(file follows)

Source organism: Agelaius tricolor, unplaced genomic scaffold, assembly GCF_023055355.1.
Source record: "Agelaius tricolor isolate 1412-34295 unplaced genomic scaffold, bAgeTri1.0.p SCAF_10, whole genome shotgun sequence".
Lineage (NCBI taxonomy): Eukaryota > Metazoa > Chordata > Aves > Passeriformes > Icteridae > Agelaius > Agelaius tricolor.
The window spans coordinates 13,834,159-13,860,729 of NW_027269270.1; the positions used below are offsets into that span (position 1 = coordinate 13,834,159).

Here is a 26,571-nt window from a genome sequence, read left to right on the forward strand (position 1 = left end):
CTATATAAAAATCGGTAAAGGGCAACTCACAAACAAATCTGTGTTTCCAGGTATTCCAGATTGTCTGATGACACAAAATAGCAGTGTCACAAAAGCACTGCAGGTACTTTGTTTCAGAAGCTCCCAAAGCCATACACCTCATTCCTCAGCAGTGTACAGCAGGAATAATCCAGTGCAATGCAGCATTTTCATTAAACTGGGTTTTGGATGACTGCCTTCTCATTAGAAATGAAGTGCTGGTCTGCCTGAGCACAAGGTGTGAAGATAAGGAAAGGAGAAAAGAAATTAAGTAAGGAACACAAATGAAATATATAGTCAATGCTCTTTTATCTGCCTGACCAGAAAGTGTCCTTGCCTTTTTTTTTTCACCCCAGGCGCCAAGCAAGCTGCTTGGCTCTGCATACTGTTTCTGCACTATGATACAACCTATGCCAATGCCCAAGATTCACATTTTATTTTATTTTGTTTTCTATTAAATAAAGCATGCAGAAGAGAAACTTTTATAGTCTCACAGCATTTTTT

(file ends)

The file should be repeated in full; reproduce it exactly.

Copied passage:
Source organism: Agelaius tricolor, unplaced genomic scaffold, assembly GCF_023055355.1.
Source record: "Agelaius tricolor isolate 1412-34295 unplaced genomic scaffold, bAgeTri1.0.p SCAF_10, whole genome shotgun sequence".
Lineage (NCBI taxonomy): Eukaryota > Metazoa > Chordata > Aves > Passeriformes > Icteridae > Agelaius > Agelaius tricolor.
The window spans coordinates 13,834,159-13,860,729 of NW_027269270.1; the positions used below are offsets into that span (position 1 = coordinate 13,834,159).

Here is a 26,571-nt window from a genome sequence, read left to right on the forward strand (position 1 = left end):
CTATATAAAAATCGGTAAAGGGCAACTCACAAACAAATCTGTGTTTCCAGGTATTCCAGATTGTCTGATGACACAAAATAGCAGTGTCACAAAAGCACTGCAGGTACTTTGTTTCAGAAGCTCCCAAAGCCATACACCTCATTCCTCAGCAGTGTACAGCAGGAATAATCCAGTGCAATGCAGCATTTTCATTAAACTGGGTTTTGGATGACTGCCTTCTCATTAGAAATGAAGTGCTGGTCTGCCTGAGCACAAGGTGTGAAGATAAGGAAAGGAGAAAAGAAATTAAGTAAGGAACACAAATGAAATATATAGTCAATGCTCTTTTATCTGCCTGACCAGAAAGTGTCCTTGCCTTTTTTTTTTCACCCCAGGCGCCAAGCAAGCTGCTTGGCTCTGCATACTGTTTCTGCACTATGATACAACCTATGCCAATGCCCAAGATTCACATTTTATTTTATTTTGTTTTCTATTAAATAAAGCATGCAGAAGAGAAACTTTTATAGTCTCACAGCATTTTTT